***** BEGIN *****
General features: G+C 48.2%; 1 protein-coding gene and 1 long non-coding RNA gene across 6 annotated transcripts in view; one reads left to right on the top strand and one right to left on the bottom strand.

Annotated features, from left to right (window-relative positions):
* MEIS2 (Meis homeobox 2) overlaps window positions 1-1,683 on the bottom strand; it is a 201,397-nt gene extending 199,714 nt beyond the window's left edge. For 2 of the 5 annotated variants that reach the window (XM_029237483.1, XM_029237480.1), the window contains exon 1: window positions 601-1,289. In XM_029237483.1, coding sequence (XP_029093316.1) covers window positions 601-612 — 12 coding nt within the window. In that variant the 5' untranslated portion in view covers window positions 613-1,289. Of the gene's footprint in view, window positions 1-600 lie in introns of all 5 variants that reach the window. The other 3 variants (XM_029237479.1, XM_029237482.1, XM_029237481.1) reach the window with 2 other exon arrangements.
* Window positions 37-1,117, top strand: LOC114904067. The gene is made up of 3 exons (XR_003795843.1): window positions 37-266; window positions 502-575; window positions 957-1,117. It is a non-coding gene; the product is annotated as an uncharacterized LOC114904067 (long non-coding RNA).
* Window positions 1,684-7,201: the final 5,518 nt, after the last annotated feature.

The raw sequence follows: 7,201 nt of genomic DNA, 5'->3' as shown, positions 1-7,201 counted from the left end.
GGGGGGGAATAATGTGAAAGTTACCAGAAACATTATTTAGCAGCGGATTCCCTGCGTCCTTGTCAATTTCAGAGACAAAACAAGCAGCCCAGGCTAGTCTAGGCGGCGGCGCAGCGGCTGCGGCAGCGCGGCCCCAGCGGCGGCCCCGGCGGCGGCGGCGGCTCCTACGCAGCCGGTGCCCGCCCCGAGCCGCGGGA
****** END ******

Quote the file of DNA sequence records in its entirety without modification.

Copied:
General features: G+C 48.2%; 1 protein-coding gene and 1 long non-coding RNA gene across 6 annotated transcripts in view; one reads left to right on the top strand and one right to left on the bottom strand.

Annotated features, from left to right (window-relative positions):
* MEIS2 (Meis homeobox 2) overlaps window positions 1-1,683 on the bottom strand; it is a 201,397-nt gene extending 199,714 nt beyond the window's left edge. For 2 of the 5 annotated variants that reach the window (XM_029237483.1, XM_029237480.1), the window contains exon 1: window positions 601-1,289. In XM_029237483.1, coding sequence (XP_029093316.1) covers window positions 601-612 — 12 coding nt within the window. In that variant the 5' untranslated portion in view covers window positions 613-1,289. Of the gene's footprint in view, window positions 1-600 lie in introns of all 5 variants that reach the window. The other 3 variants (XM_029237479.1, XM_029237482.1, XM_029237481.1) reach the window with 2 other exon arrangements.
* Window positions 37-1,117, top strand: LOC114904067. The gene is made up of 3 exons (XR_003795843.1): window positions 37-266; window positions 502-575; window positions 957-1,117. It is a non-coding gene; the product is annotated as an uncharacterized LOC114904067 (long non-coding RNA).
* Window positions 1,684-7,201: the final 5,518 nt, after the last annotated feature.

The raw sequence follows: 7,201 nt of genomic DNA, 5'->3' as shown, positions 1-7,201 counted from the left end.
GGGGGGGAATAATGTGAAAGTTACCAGAAACATTATTTAGCAGCGGATTCCCTGCGTCCTTGTCAATTTCAGAGACAAAACAAGCAGCCCAGGCTAGTCTAGGCGGCGGCGCAGCGGCTGCGGCAGCGCGGCCCCAGCGGCGGCCCCGGCGGCGGCGGCGGCTCCTACGCAGCCGGTGCCCGCCCCGAGCCGCGGGA